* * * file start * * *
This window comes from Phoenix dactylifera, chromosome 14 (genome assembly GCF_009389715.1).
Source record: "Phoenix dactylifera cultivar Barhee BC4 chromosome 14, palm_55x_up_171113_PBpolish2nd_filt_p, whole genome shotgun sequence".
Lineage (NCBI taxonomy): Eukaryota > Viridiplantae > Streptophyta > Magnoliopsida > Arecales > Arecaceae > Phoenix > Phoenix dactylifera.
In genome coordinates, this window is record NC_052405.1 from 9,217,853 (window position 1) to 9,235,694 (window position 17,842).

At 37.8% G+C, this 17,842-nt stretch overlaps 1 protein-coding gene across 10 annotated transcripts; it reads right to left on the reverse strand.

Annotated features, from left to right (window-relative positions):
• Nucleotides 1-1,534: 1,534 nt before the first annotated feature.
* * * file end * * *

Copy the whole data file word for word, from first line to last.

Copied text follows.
This window comes from Phoenix dactylifera, chromosome 14 (genome assembly GCF_009389715.1).
Source record: "Phoenix dactylifera cultivar Barhee BC4 chromosome 14, palm_55x_up_171113_PBpolish2nd_filt_p, whole genome shotgun sequence".
Lineage (NCBI taxonomy): Eukaryota > Viridiplantae > Streptophyta > Magnoliopsida > Arecales > Arecaceae > Phoenix > Phoenix dactylifera.
In genome coordinates, this window is record NC_052405.1 from 9,217,853 (window position 1) to 9,235,694 (window position 17,842).

At 37.8% G+C, this 17,842-nt stretch overlaps 1 protein-coding gene across 10 annotated transcripts; it reads right to left on the reverse strand.

Annotated features, from left to right (window-relative positions):
• Nucleotides 1-1,534: 1,534 nt before the first annotated feature.